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Night shuttle earns unintended reputation

By Jackie ParsonsSTAFF WRITER

Its official title is the “Night Shuttle,” but its unofficial name among Hofstra students is the “drunk bus.” “Nobody calls it the Night Shuttle or the Hofstra shuttle,” said freshman Matt Durant, “It’s the ‘drunk bus’ or the ‘drunk shuttle.’ Their purpose is to get you around to bars.”

The Night Shuttle was created with the intention of providing students who live in the neighborhoods surrounding Hofstra with a safe ride home from 9 p.m. to 5 a.m., according to the Night Shuttle page on the Hofstra Portal. The shuttle stops at 18 designated areas on and around Hofstra’s campus, ranging from Colonial Square to California Ave.

Two stops in particular catch students’ attention: the stop at the Hofstra Information Center and the stop at Meadowbrook Road. These are close to Social Sports Kitchen and McHebe’s, the two being bars that Hofstra students frequent on the weekends. Instead of using the shuttle to get to their homes off campus, students are using the shuttle to get to and from a night out.

“From C-Square we took two stops on campus and got to Social in probably 10 minutes total,” said Matt Durant. “It’s more convenient than walking and taking cars.”

“I think that particularly the route that it takes is very useful for students who happen to want to go out and party,” said sophomore Rachael Durant. “It tends to go by some of the more popular party spots and party streets and, you know, in the cold winter it is a little bit easier to get to places when it’s snowing if you take the warm ‘drunk shuttle’ as opposed to walking there.”

Karen O’Callaghan, Director of Public Safety, is part of the task force that helped develop the Night Shuttle, disagrees that the “drunk bus” nickname should be used to describe the shuttle’s relationship with Hofstra’s on-campus and off-campus community.

“We did not design the shuttle to stop at bars in particular,” O’Callaghan said. “I don’t think it’s the ‘drunk bus,’ but I could be mistaken. If that’s the case, I hope students would reconsider, but that’s [the bus] really for their safety.”

O’Callaghan explained how the stops were created: the task force plotted the local addresses of students who live off-campus. After plotting the addresses on a map, they identified locations that were safe for stopping to load and unload students without disrupting those living in the residential areas around campus.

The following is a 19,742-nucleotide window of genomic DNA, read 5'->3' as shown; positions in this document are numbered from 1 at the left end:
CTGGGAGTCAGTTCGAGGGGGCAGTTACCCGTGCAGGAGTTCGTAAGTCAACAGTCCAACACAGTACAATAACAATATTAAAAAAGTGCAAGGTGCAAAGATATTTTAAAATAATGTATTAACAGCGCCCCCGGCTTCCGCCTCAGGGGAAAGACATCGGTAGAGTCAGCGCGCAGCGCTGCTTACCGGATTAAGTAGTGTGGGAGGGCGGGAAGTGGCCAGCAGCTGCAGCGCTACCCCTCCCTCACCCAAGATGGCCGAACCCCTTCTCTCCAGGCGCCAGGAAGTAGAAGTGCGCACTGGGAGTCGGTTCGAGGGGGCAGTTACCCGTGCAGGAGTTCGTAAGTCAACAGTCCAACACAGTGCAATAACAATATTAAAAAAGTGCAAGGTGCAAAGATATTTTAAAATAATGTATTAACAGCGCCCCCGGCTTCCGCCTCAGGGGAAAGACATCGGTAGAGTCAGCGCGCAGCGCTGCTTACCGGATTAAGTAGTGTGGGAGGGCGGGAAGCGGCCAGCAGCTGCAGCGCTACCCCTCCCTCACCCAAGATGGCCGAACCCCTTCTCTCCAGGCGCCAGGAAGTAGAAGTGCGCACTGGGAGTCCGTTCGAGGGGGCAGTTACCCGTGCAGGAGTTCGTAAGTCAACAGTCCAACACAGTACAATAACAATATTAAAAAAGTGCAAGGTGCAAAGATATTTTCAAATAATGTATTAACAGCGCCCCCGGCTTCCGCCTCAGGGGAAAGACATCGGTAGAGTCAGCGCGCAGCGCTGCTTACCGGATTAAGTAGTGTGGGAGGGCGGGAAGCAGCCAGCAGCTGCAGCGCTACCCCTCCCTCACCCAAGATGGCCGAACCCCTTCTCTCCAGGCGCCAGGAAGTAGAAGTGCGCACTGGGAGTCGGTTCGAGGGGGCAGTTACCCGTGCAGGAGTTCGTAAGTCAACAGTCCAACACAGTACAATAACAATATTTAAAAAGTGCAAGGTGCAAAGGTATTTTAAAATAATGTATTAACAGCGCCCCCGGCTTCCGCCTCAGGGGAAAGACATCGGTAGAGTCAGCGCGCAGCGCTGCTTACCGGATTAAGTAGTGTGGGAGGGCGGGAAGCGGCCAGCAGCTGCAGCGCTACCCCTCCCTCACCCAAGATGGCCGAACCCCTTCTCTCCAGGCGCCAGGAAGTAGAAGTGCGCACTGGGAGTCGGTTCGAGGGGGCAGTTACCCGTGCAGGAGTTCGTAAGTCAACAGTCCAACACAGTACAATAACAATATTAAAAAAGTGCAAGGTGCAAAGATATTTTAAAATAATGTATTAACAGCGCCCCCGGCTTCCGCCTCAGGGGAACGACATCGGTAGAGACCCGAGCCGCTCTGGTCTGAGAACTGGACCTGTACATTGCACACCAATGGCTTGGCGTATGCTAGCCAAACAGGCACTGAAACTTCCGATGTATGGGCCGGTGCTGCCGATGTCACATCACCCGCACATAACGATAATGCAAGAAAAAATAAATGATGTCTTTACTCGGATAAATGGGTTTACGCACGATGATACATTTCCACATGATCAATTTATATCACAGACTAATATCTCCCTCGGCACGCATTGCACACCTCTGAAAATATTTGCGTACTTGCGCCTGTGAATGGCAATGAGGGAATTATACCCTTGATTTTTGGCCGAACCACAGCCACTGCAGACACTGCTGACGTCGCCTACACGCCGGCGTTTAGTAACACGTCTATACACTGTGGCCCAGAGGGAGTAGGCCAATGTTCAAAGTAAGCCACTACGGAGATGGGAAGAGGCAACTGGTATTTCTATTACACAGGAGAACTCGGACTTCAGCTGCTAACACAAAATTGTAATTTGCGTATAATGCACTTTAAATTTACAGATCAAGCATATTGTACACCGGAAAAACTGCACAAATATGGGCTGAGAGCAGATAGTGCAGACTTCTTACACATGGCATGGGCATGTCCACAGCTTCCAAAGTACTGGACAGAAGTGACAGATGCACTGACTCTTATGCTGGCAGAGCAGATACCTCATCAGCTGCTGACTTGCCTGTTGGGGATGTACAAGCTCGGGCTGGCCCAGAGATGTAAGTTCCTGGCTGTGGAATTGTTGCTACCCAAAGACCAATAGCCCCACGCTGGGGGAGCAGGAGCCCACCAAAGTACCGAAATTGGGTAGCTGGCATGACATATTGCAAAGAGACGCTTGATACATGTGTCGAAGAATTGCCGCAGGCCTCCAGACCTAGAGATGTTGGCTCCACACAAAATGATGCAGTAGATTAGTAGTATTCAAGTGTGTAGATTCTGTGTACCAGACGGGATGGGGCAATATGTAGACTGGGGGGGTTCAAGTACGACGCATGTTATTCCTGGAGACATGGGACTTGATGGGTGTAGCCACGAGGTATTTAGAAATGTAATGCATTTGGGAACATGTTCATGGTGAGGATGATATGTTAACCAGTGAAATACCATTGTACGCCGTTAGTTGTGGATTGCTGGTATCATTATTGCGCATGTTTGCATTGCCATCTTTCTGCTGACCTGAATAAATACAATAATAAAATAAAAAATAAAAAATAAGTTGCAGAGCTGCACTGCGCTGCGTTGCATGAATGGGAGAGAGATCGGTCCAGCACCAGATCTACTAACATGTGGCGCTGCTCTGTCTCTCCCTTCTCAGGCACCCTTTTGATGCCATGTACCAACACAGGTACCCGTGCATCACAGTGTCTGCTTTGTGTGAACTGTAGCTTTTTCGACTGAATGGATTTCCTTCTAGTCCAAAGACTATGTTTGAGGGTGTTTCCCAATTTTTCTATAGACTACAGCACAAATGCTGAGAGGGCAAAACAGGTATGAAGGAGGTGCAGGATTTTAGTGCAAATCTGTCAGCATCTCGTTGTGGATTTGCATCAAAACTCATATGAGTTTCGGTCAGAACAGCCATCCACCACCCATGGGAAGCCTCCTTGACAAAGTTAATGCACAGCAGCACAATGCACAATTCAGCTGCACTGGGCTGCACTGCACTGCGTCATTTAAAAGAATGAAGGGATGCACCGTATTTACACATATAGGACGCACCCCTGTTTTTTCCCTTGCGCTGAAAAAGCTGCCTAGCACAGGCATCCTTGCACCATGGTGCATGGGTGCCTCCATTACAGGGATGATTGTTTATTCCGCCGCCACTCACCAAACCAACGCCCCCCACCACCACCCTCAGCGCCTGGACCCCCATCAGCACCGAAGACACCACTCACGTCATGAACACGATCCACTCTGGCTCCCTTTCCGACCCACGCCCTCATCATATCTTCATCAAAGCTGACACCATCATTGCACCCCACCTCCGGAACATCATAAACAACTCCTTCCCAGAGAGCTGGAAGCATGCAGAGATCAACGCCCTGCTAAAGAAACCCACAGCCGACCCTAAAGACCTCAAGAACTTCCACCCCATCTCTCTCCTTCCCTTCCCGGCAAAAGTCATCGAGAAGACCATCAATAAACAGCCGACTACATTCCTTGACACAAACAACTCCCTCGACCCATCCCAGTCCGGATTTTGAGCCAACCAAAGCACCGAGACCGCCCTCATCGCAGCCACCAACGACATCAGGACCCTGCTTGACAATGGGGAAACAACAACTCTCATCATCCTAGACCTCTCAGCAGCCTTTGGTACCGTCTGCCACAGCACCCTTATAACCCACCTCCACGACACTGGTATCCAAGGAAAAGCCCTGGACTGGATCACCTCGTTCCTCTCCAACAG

Though the students and O’Callaghan may call it by different names, the bus ridership has been successful. According to O’Callaghan, nearly 2500 students used the shuttle between 9 p.m. and 5 a.m. in February alone. Although O’Callaghan said that the purpose of the shuttle is not for providing students with a ride to social outings, she makes it clear that Public Safety is pleased with the turnout for users of the service.

“I did not anticipate that we would get the amount of usage that we do,” O’Callaghan said. “The ridership has been fantastic, and as a result, we’ve had no issues to date.”

Students, having created the additional name for the shuttle, have recognized that even if the purpose is not for it to be the “drunk bus,” the University’s service is keeping many late-night commuters out of unsafe situations. After a series of unsafe incidents early in the fall semester, students are happy to have an alternative method to walking at night, regardless of their purpose.

“It helps with student safety in terms of not having a bunch of drunk students wandering around the streets of Hempstead late into the night,” said Durant. “I think it actually shows that Hofstra listened to student concerns about safety and needing something like this, and they actually implemented fairly quickly.”

Durant said she is happy with the shuttle’s presence, mentioning that she has tested the service with her friends.

“I’ve only taken it once, but now that we know how it works, we’ll probably take it again,” Durant said.

Whether it is called the Hofstra Night Shuttle or the “drunk bus,” O’Callaghan said the shuttle serves one purpose.

“The one thing I want people to understand [is that] the purpose is to get people to and from campus safely,” O’Callaghan said.

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